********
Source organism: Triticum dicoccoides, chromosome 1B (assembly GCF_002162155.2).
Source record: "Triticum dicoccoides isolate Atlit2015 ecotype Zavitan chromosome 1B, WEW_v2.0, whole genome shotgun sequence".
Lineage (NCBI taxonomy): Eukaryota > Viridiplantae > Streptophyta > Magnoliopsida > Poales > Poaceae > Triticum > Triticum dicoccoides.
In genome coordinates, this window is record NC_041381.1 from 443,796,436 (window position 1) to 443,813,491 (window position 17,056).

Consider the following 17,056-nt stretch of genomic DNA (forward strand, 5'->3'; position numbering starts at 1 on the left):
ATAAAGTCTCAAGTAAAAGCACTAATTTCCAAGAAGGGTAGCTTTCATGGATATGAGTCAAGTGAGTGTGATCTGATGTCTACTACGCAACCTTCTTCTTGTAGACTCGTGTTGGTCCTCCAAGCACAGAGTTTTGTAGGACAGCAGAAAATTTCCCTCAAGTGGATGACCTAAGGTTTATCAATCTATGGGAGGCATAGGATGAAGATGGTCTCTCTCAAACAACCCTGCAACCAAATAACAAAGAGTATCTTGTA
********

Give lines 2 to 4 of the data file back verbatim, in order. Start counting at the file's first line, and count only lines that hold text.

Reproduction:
Source record: "Triticum dicoccoides isolate Atlit2015 ecotype Zavitan chromosome 1B, WEW_v2.0, whole genome shotgun sequence".
Lineage (NCBI taxonomy): Eukaryota > Viridiplantae > Streptophyta > Magnoliopsida > Poales > Poaceae > Triticum > Triticum dicoccoides.
In genome coordinates, this window is record NC_041381.1 from 443,796,436 (window position 1) to 443,813,491 (window position 17,056).